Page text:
The changing data landscape: The future is little data

Published on January 22, 2015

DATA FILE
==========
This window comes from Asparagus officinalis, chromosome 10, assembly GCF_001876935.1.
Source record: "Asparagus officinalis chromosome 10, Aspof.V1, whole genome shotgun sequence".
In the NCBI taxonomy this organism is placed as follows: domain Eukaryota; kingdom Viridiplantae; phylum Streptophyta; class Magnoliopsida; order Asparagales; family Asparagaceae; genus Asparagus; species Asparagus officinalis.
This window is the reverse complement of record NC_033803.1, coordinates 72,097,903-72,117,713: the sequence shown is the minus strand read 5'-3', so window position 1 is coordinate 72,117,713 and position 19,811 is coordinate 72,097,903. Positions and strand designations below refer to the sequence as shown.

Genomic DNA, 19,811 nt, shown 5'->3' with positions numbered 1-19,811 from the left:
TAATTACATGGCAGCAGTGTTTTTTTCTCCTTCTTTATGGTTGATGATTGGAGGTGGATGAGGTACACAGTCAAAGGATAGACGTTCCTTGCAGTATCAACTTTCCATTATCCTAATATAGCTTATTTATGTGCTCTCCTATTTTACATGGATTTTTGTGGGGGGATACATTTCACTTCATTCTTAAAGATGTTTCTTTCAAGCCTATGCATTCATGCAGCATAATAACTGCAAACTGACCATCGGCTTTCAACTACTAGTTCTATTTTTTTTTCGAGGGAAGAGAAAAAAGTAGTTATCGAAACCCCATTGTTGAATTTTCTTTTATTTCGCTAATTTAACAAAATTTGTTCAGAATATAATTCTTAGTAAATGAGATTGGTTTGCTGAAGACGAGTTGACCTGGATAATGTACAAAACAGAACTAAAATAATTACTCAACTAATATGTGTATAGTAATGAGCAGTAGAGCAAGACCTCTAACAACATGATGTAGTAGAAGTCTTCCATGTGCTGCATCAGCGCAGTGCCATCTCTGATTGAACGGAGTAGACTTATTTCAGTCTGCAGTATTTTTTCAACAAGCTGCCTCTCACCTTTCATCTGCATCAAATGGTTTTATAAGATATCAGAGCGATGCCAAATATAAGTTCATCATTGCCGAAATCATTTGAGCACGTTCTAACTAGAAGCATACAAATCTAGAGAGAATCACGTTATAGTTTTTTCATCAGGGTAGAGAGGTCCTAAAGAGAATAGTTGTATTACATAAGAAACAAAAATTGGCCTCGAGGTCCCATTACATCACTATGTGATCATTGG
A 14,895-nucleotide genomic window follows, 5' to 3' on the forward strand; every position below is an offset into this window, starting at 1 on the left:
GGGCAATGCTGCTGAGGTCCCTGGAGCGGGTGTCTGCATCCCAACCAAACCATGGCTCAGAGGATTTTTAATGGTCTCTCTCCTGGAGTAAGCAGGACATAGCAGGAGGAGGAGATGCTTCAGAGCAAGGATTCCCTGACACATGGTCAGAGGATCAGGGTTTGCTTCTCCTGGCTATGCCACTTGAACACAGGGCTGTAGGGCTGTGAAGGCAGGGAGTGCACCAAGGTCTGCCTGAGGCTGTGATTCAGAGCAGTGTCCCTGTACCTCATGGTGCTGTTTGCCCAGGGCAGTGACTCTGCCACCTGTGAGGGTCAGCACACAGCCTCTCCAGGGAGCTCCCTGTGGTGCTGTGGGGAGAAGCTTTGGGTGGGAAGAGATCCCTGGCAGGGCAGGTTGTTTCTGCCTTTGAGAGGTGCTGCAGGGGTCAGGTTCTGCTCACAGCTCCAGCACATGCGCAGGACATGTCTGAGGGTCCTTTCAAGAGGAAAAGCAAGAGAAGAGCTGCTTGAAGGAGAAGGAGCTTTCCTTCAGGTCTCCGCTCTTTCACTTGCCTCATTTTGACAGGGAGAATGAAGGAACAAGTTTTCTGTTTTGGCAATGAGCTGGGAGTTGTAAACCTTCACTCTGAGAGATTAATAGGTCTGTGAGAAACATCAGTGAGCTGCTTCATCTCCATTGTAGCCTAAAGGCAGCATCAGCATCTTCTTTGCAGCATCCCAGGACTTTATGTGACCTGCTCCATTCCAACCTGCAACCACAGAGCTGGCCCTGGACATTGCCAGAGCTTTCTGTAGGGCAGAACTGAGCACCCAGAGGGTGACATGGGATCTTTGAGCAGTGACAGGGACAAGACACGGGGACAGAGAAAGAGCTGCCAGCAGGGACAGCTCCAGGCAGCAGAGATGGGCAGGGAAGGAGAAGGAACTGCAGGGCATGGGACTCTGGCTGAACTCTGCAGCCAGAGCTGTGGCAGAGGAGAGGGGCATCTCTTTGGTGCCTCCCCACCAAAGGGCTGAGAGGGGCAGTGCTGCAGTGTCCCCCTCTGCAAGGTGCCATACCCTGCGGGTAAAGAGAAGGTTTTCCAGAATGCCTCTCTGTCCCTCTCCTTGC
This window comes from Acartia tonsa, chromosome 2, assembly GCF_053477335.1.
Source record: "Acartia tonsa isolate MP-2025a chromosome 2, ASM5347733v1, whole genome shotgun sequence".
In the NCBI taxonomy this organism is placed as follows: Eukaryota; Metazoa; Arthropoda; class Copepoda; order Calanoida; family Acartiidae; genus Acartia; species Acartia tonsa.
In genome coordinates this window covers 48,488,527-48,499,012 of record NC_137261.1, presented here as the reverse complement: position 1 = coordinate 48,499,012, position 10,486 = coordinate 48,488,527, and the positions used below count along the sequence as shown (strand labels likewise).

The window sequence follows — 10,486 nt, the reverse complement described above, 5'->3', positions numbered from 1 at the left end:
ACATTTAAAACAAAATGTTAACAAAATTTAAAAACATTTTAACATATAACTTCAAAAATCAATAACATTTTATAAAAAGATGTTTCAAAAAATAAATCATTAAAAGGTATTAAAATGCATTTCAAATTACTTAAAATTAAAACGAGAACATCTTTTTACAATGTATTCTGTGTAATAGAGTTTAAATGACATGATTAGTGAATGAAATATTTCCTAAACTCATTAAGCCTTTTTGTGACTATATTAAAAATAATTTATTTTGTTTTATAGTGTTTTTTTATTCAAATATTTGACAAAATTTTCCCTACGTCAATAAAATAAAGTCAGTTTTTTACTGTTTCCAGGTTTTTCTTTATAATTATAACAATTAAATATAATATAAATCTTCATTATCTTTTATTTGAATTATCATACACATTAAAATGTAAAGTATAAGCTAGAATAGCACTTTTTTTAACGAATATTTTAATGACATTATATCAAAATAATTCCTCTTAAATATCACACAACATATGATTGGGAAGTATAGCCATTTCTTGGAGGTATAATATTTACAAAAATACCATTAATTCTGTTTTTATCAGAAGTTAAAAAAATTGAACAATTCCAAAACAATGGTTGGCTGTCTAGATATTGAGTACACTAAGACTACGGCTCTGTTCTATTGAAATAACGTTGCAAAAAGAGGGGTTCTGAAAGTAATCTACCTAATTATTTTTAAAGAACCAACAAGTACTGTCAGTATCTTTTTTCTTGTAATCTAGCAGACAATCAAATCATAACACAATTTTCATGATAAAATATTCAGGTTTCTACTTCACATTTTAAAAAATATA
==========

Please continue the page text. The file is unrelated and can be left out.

The fact that we generate more data today than we ever have has become such a truism that it’s hard to appreciate the sheer magnitude of what's happening (the buzz word “Big Data” certainly doesn’t help). To put it in perspective, in 2002, all of the print, film, magnetic, and optical storage media produced was estimated to be 5 exabytes for the year. By 2020, the digital universe is estimated to reach 40,000 exabytes, or more than 5,200 gigabytes for every man, woman, and child in 2020. That’s an 8,000-fold increase in less than 20 years. As we have gone from information scarcity to abundance, data has become a mantra for businesses – but more for their own use than to benefit their customers. Most of it is being used by companies to gain knowledge – and the knowledge they are seeking is the unusual, not the obvious. Supermarkets already know that hot days will stimulate sales of ice cream. There’s no need to invest in expensive data scientists for that – what they are looking for are the little nuggets that shift the needle a little bit. Spotting that buyers of Call of Duty also buy adult diapers as Amazon’s algorithm did (draw your own conclusions) is the sort of thing that might just get you a bump in sales. An incremental change in behavior can translate to a lot of money in the aggregate, but it’s also just as likely to lead to false positives (aka “spurious correlations”). What gets less attention, yet might very well be more valuable, is what’s in it for us as consumers. Little Data is the data we know about ourselves, the data that’s useful to us, especially if it’s relevant to the time, place and activity we’re focused on at any particular time. The technologies that give us this insight remove barriers, helping us to live our lives more mindfully. This in turn leads us to gravitate to services that offer such data – a win for their creators, but also for us. In the future, we can expect to see the Little Data continuing to grow in importance. There are three hallmarks of this type of data thinking: 1. Data streams that can be combined with others are exponentially more valuable than data that sits in isolation– especially to the individual. Take for example London’s transport authority – TfL – which sits on masses of real-time data on the movements of trains and buses. By opening their APIs to apps that overlay the live transport information with location, mapping and other data, they’ve allowed for a plethora of new ways for Londoners to find the best and fastest way to get where they need to be. 2. We spend our days making decisions – from what to wear in the morning to whether we should refinance that mortgage. Naturally, making decisions can get exhausting. Just as businesses use data for decision management, we consumers are also increasingly drawn to services that help us make decisions. Think about the last time you did a search on Google – did it autosuggest the full sentence you were thinking in your head? And do you get annoyed when you don’t get autosuggestions online? That’s the web getting smarter about guessing your intent, and completing it for you. Machine learning and predictive analytics are behind some of the most compelling online brands online – from Netflix to Amazon to Google. One wonders if they are really just data companies masquerading as video, retail and search companies… 3. We can now collect our own data streams from Nest units, FitBits, and personal finance apps, learning how to improve and simplify our lives using the information they provide. This is only going to increase and improve – by 2020, the Internet of Things will bring us data from a projected 50 billion items, giving us even more ways to control and know our lives. To some, all this might sound like the machines are taking over, leading us to a dystopian future in which we’ll surrender our serendipity, or worse. To others, a future in which we can harness our own data looks bright – and far better than one in which companies keep our data to themselves. This article was first published on Wired.